Quote Originally Posted by CAPTAIN_ALLCAPS View Post
    Yep, that is the expectation; 10G switches after all these years are still very expensive, whereas 5G switches are expected to be much cheaper and should fit in a home premium sort of price bracket.

    The cost of Cat 6 cables for 5G ethernet isn't really a significant factor for home users since few homes have long runs of cabling (most would use powerline ethernet or wireless instead - and mostly due to the expression on the wife's face as you start drilling holes in the wall rather than the cost). Hence, as you pointed out, 2.5G over Cat 5e is more for businesses.
    2.5G is a nice multiple of 25G, which in turn is a nice multiple of your 100Gbit backbone network

    40Gbit seems to be getting popular, but is still expensive so I gather people get a pair of 25Gbit ports for the same price giving them 20% more bandwidth for free.

    But for most home users, they are on wifi with miserable throughput and reliability. Gigabit is way more than they have and more than they realistically need. Perhaps when network chips start getting made on 10nm silicon it will become cost effective to have faster ports as it won't cost much more to make, but I'm struggling to see a demand from the average user.

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    Re: AMD officially announces Ryzen 7 CPUs

    Anyone got a comparison between the AM4 chipset's, I'm struggling to find one or just haven't had enough coffee yet
    Jon

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    Re: AMD officially announces Ryzen 7 CPUs

    Quote Originally Posted by Jonj1611 View Post
    Anyone got a comparison between the AM4 chipset's, I'm struggling to find one or just haven't had enough coffee yet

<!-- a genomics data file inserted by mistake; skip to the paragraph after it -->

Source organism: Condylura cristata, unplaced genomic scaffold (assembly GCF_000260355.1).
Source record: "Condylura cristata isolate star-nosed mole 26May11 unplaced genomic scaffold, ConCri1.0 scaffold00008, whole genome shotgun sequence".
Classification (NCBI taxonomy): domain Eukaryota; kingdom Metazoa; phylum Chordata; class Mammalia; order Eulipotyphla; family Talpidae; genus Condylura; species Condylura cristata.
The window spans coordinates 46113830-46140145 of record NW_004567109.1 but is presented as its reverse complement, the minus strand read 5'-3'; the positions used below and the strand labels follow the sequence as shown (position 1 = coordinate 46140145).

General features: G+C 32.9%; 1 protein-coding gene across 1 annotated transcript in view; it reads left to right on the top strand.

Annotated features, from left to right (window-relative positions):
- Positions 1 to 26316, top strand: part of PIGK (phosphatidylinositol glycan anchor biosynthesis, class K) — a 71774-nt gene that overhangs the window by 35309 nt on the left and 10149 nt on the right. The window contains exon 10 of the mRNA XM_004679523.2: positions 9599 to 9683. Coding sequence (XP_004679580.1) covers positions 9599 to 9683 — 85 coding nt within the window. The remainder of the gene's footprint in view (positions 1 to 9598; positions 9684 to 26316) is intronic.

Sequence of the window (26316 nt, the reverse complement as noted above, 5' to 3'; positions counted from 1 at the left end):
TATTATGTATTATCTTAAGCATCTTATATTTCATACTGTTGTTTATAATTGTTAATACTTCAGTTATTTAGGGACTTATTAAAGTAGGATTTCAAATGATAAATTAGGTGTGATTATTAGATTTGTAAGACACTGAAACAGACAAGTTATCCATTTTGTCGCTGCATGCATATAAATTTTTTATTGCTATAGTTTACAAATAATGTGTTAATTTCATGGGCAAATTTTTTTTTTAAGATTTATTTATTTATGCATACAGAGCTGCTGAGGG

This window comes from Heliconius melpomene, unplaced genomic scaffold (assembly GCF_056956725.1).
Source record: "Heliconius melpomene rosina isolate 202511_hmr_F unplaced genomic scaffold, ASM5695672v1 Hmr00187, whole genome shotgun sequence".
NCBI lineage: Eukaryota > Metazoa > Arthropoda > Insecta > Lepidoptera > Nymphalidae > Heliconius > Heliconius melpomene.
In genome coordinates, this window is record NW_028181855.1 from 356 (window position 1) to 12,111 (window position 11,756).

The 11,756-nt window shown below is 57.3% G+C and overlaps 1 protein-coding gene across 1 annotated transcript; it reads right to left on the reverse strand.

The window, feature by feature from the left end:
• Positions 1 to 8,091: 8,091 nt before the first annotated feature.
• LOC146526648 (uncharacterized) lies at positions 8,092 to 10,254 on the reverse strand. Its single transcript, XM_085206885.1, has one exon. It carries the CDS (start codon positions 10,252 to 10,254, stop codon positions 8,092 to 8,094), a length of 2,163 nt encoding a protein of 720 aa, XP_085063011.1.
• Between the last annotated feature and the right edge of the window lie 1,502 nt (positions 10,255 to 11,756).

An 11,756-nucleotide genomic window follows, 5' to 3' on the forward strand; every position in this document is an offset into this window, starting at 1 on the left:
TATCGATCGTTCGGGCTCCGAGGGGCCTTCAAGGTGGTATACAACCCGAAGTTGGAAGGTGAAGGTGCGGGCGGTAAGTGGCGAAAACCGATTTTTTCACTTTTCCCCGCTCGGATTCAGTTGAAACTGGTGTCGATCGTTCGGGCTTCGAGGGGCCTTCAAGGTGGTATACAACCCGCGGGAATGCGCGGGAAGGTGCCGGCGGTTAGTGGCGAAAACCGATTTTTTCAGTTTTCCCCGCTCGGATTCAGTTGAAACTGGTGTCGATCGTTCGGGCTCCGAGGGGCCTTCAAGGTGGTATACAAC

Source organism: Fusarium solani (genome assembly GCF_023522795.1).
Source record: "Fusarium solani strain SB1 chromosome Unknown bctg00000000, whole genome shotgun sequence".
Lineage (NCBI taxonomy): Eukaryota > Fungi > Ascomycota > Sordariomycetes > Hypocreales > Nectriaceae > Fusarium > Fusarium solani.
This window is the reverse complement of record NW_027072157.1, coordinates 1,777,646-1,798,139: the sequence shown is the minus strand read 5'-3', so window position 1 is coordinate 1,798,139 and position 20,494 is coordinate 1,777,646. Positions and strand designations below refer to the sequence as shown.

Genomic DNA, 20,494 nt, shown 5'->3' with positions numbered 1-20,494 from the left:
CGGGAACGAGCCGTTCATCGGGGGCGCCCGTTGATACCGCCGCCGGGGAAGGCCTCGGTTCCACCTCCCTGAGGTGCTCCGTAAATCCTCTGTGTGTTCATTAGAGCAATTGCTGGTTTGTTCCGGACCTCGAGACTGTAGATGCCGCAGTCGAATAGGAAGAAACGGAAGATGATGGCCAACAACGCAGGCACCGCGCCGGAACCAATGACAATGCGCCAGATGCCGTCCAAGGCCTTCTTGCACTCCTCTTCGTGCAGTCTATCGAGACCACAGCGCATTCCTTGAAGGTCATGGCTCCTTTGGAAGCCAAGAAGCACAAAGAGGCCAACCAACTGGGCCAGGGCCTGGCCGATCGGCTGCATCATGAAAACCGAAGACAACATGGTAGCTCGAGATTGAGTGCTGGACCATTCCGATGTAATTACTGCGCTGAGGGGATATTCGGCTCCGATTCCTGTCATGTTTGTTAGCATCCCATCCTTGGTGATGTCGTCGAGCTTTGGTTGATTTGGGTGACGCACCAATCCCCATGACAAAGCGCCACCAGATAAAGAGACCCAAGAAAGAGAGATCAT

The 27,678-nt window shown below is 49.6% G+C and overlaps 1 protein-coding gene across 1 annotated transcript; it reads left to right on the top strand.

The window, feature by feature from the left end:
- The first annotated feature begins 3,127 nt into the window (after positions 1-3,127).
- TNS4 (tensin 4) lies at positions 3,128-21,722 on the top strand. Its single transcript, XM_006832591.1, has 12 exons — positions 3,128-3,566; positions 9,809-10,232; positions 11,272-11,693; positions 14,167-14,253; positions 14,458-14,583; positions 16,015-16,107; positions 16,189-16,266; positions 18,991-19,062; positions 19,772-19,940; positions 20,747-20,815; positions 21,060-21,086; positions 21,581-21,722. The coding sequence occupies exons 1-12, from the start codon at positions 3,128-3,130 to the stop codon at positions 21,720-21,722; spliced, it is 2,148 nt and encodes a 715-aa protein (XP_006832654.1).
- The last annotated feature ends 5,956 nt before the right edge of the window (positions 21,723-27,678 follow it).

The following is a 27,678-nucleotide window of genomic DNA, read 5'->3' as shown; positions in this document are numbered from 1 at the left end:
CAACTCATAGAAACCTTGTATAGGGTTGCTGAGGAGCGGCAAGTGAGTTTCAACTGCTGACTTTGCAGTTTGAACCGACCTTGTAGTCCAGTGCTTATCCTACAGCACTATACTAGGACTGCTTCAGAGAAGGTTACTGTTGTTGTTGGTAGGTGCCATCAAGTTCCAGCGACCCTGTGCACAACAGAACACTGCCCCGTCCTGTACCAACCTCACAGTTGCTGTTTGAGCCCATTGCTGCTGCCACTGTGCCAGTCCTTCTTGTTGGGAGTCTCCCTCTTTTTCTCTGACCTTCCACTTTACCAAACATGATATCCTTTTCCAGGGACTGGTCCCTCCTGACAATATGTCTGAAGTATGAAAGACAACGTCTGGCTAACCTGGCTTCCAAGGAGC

HUh, I'd swear Hexus had those slides in an article somewhere but I also can't find it.

    Here's the relevant slides on PC Perspective: https://www.pcper.com/reviews/Mother...-AM4-Continued

    The chipset comparisons for AM4 are somewhat muddied because the chip that sits in the socket is actually an SoC, rather than just a CPU - as well as the memory controller and PCIe lanes (16 Gen 3 for Ryzen) it includes a southbridge that supports a variety of SATA, PCIe and USB configurations. So the exact combination of IO available depends on both the chipset used and the CPU/APU in the socket. AMD have even confirmed that motherboards without a chipset - described as X300 or A300 (depending on whether overclocking is possible) - are allowed, and these will derive all their IO from the CPU/APU (which will make for some very clean, simple and hopefully cheap mITX boards!).

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    Re: AMD officially announces Ryzen 7 CPUs

    Cheers Jim appreciate that. It was the SATA I was interested in as have 7 sata devices but currently see a lot of boards supporting 6 and looks like its just the top end chipset that supports above that. Well the ones I have looked at, I do have a SATA add in card but trying to reduce the amount of cards in the pc currently.
    Jon

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    Re: AMD officially announces Ryzen 7 CPUs